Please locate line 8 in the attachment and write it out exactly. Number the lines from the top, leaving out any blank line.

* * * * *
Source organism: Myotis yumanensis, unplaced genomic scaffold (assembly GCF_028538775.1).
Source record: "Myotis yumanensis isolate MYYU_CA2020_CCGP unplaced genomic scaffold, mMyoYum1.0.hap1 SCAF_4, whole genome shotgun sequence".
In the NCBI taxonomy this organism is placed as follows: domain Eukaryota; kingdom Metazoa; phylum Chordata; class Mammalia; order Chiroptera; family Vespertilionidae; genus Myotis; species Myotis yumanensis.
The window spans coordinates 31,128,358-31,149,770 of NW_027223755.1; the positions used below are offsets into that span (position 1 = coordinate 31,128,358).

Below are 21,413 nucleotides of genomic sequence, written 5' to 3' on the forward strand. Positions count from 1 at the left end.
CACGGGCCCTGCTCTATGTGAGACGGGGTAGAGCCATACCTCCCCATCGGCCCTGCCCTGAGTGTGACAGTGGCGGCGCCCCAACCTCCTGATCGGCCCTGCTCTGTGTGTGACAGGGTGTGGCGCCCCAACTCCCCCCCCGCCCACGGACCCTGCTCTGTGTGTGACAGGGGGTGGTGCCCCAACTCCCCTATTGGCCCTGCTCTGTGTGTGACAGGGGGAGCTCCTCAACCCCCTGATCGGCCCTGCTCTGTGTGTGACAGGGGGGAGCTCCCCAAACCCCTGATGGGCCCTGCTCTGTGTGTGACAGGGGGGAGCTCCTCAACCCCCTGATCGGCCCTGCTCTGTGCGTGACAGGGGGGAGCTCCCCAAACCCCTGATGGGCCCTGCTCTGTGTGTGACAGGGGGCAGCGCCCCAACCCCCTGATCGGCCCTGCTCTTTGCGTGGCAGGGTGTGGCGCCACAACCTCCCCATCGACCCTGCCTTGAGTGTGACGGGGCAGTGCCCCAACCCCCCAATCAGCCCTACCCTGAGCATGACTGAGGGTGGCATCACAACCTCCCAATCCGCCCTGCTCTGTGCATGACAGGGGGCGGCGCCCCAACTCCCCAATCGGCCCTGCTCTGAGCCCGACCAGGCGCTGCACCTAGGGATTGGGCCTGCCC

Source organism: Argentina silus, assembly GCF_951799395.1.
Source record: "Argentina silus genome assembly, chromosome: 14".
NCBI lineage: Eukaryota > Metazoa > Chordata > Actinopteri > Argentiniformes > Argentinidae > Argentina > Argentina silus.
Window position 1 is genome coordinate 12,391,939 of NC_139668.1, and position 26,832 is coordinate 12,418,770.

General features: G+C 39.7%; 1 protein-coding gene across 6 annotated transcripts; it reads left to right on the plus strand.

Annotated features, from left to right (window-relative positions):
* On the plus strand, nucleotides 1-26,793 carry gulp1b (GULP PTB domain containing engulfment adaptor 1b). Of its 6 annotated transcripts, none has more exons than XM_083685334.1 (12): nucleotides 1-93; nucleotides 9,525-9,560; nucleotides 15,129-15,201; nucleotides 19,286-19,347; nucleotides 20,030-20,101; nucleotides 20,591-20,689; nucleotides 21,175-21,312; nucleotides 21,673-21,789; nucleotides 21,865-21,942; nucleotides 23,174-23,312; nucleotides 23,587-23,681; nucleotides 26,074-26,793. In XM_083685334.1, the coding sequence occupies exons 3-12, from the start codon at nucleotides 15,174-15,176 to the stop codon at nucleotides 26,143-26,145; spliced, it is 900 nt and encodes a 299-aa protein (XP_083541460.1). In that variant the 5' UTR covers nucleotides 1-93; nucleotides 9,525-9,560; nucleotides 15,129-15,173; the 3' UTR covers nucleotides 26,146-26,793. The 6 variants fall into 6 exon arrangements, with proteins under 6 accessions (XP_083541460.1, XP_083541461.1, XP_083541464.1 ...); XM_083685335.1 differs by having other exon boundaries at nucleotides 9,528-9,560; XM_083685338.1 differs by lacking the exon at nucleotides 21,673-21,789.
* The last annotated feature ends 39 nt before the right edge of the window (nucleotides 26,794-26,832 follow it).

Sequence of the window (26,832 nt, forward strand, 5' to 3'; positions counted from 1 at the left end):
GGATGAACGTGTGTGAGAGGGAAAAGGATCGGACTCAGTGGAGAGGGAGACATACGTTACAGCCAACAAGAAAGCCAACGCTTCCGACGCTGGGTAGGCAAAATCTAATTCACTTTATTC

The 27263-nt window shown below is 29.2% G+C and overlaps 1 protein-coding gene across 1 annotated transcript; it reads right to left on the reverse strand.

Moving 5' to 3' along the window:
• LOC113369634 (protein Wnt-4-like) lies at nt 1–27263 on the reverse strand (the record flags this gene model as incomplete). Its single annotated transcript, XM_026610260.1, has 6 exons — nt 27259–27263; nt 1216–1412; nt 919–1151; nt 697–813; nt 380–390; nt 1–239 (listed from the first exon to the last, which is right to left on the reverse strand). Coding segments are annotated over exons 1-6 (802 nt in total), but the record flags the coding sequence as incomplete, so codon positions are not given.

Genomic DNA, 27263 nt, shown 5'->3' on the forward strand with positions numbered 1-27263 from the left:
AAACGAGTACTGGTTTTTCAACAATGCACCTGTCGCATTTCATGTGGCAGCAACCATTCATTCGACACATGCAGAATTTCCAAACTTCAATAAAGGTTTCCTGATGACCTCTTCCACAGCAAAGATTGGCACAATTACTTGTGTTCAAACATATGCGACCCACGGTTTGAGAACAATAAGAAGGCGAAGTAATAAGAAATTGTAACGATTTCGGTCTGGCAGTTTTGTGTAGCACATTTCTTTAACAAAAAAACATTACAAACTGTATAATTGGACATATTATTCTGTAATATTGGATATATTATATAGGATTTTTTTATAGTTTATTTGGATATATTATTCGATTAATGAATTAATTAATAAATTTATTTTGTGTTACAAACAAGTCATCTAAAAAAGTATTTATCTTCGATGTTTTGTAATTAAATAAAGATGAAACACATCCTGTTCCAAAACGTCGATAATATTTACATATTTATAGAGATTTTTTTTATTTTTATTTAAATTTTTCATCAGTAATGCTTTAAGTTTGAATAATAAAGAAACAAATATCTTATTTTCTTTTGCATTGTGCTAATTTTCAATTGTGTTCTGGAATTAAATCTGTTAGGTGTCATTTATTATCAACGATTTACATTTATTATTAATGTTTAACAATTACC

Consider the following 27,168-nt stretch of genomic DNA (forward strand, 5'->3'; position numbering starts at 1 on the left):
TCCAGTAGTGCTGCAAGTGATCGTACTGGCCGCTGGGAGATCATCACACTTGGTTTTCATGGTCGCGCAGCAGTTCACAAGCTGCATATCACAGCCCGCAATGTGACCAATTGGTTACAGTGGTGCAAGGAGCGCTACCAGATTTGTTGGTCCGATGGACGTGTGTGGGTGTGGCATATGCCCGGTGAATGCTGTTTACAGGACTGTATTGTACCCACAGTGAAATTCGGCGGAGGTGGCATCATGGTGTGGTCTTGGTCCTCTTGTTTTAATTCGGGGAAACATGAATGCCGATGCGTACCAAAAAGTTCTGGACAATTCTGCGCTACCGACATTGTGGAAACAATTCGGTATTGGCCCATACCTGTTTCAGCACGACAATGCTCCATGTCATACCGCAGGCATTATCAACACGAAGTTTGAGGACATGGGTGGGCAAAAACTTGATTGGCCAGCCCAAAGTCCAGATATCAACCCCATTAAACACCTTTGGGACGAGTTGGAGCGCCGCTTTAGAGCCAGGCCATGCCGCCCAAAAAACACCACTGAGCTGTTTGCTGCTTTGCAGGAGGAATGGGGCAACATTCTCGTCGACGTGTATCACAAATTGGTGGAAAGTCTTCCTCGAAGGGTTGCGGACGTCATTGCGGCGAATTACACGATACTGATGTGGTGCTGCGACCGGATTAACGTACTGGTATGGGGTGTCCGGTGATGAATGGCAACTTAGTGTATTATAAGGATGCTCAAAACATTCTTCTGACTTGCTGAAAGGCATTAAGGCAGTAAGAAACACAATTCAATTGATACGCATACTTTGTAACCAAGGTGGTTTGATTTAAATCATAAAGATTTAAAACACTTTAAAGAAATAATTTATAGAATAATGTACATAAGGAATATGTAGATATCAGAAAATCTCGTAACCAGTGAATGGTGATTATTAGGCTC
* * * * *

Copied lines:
Source record: "Argentina silus genome assembly, chromosome: 14".